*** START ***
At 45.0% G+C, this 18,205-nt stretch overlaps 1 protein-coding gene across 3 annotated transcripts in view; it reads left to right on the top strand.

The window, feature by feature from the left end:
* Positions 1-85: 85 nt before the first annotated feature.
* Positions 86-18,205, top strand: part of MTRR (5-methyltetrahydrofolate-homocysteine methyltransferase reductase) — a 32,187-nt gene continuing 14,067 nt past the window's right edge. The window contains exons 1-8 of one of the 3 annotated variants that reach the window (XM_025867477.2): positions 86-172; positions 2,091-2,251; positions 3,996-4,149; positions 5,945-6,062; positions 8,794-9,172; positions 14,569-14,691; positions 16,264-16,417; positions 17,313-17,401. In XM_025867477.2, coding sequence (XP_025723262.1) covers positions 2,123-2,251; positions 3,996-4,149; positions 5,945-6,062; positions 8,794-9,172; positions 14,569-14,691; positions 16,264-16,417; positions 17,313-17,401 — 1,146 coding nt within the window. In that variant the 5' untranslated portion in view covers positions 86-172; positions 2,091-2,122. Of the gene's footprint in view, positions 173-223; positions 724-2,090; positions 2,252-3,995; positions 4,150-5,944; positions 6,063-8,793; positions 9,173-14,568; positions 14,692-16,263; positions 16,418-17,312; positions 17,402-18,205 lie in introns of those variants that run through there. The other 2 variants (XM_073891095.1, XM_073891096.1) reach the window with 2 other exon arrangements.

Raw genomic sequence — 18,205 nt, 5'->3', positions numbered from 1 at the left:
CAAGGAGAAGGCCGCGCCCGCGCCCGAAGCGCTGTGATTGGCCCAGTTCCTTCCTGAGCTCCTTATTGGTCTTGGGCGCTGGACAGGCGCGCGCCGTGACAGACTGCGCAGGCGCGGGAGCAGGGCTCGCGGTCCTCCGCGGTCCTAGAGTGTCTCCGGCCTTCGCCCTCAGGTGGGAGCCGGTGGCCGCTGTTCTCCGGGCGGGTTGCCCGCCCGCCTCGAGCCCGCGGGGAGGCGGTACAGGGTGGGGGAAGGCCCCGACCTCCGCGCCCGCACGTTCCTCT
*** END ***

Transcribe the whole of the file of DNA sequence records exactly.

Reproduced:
At 45.0% G+C, this 18,205-nt stretch overlaps 1 protein-coding gene across 3 annotated transcripts in view; it reads left to right on the top strand.

The window, feature by feature from the left end:
* Positions 1-85: 85 nt before the first annotated feature.
* Positions 86-18,205, top strand: part of MTRR (5-methyltetrahydrofolate-homocysteine methyltransferase reductase) — a 32,187-nt gene continuing 14,067 nt past the window's right edge. The window contains exons 1-8 of one of the 3 annotated variants that reach the window (XM_025867477.2): positions 86-172; positions 2,091-2,251; positions 3,996-4,149; positions 5,945-6,062; positions 8,794-9,172; positions 14,569-14,691; positions 16,264-16,417; positions 17,313-17,401. In XM_025867477.2, coding sequence (XP_025723262.1) covers positions 2,123-2,251; positions 3,996-4,149; positions 5,945-6,062; positions 8,794-9,172; positions 14,569-14,691; positions 16,264-16,417; positions 17,313-17,401 — 1,146 coding nt within the window. In that variant the 5' untranslated portion in view covers positions 86-172; positions 2,091-2,122. Of the gene's footprint in view, positions 173-223; positions 724-2,090; positions 2,252-3,995; positions 4,150-5,944; positions 6,063-8,793; positions 9,173-14,568; positions 14,692-16,263; positions 16,418-17,312; positions 17,402-18,205 lie in introns of those variants that run through there. The other 2 variants (XM_073891095.1, XM_073891096.1) reach the window with 2 other exon arrangements.

Raw genomic sequence — 18,205 nt, 5'->3', positions numbered from 1 at the left:
CAAGGAGAAGGCCGCGCCCGCGCCCGAAGCGCTGTGATTGGCCCAGTTCCTTCCTGAGCTCCTTATTGGTCTTGGGCGCTGGACAGGCGCGCGCCGTGACAGACTGCGCAGGCGCGGGAGCAGGGCTCGCGGTCCTCCGCGGTCCTAGAGTGTCTCCGGCCTTCGCCCTCAGGTGGGAGCCGGTGGCCGCTGTTCTCCGGGCGGGTTGCCCGCCCGCCTCGAGCCCGCGGGGAGGCGGTACAGGGTGGGGGAAGGCCCCGACCTCCGCGCCCGCACGTTCCTCT